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The most powerful compression methods for general texts are based either on the Ziv-Lempel factorisation of words or on easier techniques on top of the Burrows-Wheeler transform of words. We give a glimpse of both.

When processing a word online, the goal of Ziv-Lempel compression scheme is to capture information that has been met before. The associated factorisation of a word $x$ is $u_0u_1\cdots u_k$, where $u_i$ is the longest prefix of $u_i\cdots u_k$ that appears before this occurrence in $x$. When it is empty, the first letter of $u_i\cdots u_k$, which does not occur in $u_0\cdots u_{i-1}$, is chosen. The factor $u_i$ is sometimes called abusively the longest previous factor at position $|u_0\cdots u_{i-1}|$ on $x$.

There are several variations to define the factors of the decomposition, here are a few of them. The factor $u_i$ may include the letter immediately following the occurrence of the longest previous factor at position $|u_0\cdots u_{i-1}|$, which amounts to extending a factor occurring before. Previous occurrences of factors may be chosen among the factors $u_0$, \dots, $u_{i-1}$ or among all the factors of $u_0\cdots u_{i-1}$ (to avoid an overlap between occurrences) or among all factors occurring before. This results in a large variety of text compression software based on the method.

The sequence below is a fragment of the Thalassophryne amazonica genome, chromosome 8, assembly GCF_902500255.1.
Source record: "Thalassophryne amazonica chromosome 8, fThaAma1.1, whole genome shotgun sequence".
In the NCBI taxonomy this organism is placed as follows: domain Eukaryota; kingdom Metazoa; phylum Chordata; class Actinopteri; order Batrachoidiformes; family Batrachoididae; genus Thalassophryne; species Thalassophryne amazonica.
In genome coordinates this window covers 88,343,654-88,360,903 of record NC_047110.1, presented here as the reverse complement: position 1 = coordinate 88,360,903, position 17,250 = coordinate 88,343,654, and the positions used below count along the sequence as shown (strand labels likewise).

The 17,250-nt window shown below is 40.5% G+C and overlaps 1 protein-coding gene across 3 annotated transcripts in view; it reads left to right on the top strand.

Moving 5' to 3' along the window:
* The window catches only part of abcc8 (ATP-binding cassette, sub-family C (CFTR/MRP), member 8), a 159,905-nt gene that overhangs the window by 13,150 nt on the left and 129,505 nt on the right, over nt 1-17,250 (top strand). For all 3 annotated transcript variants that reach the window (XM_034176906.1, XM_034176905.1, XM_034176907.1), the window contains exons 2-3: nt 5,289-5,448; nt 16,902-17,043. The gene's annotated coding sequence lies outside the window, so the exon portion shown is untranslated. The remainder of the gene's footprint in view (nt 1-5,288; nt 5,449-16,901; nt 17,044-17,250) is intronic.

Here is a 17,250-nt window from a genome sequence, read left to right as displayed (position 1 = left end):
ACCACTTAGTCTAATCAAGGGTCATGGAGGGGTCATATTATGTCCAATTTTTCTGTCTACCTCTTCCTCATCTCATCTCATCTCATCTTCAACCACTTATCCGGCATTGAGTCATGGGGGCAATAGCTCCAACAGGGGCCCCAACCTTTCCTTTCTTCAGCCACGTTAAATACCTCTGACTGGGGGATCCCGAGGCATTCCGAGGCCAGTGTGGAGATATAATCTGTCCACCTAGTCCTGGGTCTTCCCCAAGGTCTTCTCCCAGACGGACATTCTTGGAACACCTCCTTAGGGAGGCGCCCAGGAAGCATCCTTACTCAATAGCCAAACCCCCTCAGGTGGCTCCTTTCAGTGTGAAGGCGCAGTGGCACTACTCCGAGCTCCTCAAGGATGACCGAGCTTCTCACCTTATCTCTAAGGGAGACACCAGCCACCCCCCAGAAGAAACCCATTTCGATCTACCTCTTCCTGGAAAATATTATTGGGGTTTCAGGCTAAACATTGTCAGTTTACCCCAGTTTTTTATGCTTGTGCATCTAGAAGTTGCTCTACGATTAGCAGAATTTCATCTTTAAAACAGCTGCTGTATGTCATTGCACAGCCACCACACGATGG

When designing word algorithms the factorisation is also used to reduce some online processing by storing what has already been done on previous occurrences of factors.

The Burrows-Wheeler transform of a word $x$ is a reversible mapping that transforms $x\in A^k$ into $\BWT(x)\in A^k$. The effect is mostly to group together letters having the same context in $x$. The encoding proceeds as follows. Let us consider the sorted list of rotations (conjugates) of $x$. Then $\BWT(x)$ is the word composed of the last letters of sorted rotations, referred to as the last column of the corresponding table.

Two conjugate words have the same image by the mapping. Choosing the Lyndon word as a representative of the class of a primitive word, the mapping becomes bijective. To recover the original word $x$ other than a Lyndon word, it is sufficient to keep the position on $\BWT(x)$ of the first letter of $x$.

The main property of the transformation is that occurrences of a given letter are in the same relative order in $\BWT(x)$ and in the sorted list of all letters. This is used to decode $\BWT(x)$.